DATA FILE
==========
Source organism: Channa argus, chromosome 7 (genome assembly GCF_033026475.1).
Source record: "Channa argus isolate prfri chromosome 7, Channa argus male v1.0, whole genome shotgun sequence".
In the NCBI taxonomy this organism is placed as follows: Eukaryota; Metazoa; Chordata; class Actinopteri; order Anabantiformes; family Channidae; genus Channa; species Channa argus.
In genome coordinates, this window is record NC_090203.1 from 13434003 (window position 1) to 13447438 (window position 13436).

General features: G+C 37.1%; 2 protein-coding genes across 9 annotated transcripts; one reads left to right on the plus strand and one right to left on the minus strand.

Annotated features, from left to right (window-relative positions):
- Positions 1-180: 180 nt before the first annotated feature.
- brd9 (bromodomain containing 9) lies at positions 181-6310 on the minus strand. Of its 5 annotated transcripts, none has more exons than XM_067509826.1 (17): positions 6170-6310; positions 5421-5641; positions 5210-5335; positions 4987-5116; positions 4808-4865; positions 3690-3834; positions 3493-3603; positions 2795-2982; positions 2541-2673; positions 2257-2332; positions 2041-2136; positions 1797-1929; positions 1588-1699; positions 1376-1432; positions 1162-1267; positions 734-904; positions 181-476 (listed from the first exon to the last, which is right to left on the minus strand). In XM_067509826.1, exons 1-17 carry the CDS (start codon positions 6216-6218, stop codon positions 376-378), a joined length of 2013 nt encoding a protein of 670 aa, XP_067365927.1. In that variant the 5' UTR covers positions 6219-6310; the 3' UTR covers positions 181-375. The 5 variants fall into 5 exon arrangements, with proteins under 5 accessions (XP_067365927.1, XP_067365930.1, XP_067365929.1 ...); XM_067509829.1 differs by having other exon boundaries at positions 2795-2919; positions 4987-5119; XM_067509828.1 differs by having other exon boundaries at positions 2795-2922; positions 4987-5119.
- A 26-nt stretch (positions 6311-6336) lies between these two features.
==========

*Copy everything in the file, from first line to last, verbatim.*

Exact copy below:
Source organism: Channa argus, chromosome 7 (genome assembly GCF_033026475.1).
Source record: "Channa argus isolate prfri chromosome 7, Channa argus male v1.0, whole genome shotgun sequence".
In the NCBI taxonomy this organism is placed as follows: Eukaryota; Metazoa; Chordata; class Actinopteri; order Anabantiformes; family Channidae; genus Channa; species Channa argus.
In genome coordinates, this window is record NC_090203.1 from 13434003 (window position 1) to 13447438 (window position 13436).

General features: G+C 37.1%; 2 protein-coding genes across 9 annotated transcripts; one reads left to right on the plus strand and one right to left on the minus strand.

Annotated features, from left to right (window-relative positions):
- Positions 1-180: 180 nt before the first annotated feature.
- brd9 (bromodomain containing 9) lies at positions 181-6310 on the minus strand. Of its 5 annotated transcripts, none has more exons than XM_067509826.1 (17): positions 6170-6310; positions 5421-5641; positions 5210-5335; positions 4987-5116; positions 4808-4865; positions 3690-3834; positions 3493-3603; positions 2795-2982; positions 2541-2673; positions 2257-2332; positions 2041-2136; positions 1797-1929; positions 1588-1699; positions 1376-1432; positions 1162-1267; positions 734-904; positions 181-476 (listed from the first exon to the last, which is right to left on the minus strand). In XM_067509826.1, exons 1-17 carry the CDS (start codon positions 6216-6218, stop codon positions 376-378), a joined length of 2013 nt encoding a protein of 670 aa, XP_067365927.1. In that variant the 5' UTR covers positions 6219-6310; the 3' UTR covers positions 181-375. The 5 variants fall into 5 exon arrangements, with proteins under 5 accessions (XP_067365927.1, XP_067365930.1, XP_067365929.1 ...); XM_067509829.1 differs by having other exon boundaries at positions 2795-2919; positions 4987-5119; XM_067509828.1 differs by having other exon boundaries at positions 2795-2922; positions 4987-5119.
- A 26-nt stretch (positions 6311-6336) lies between these two features.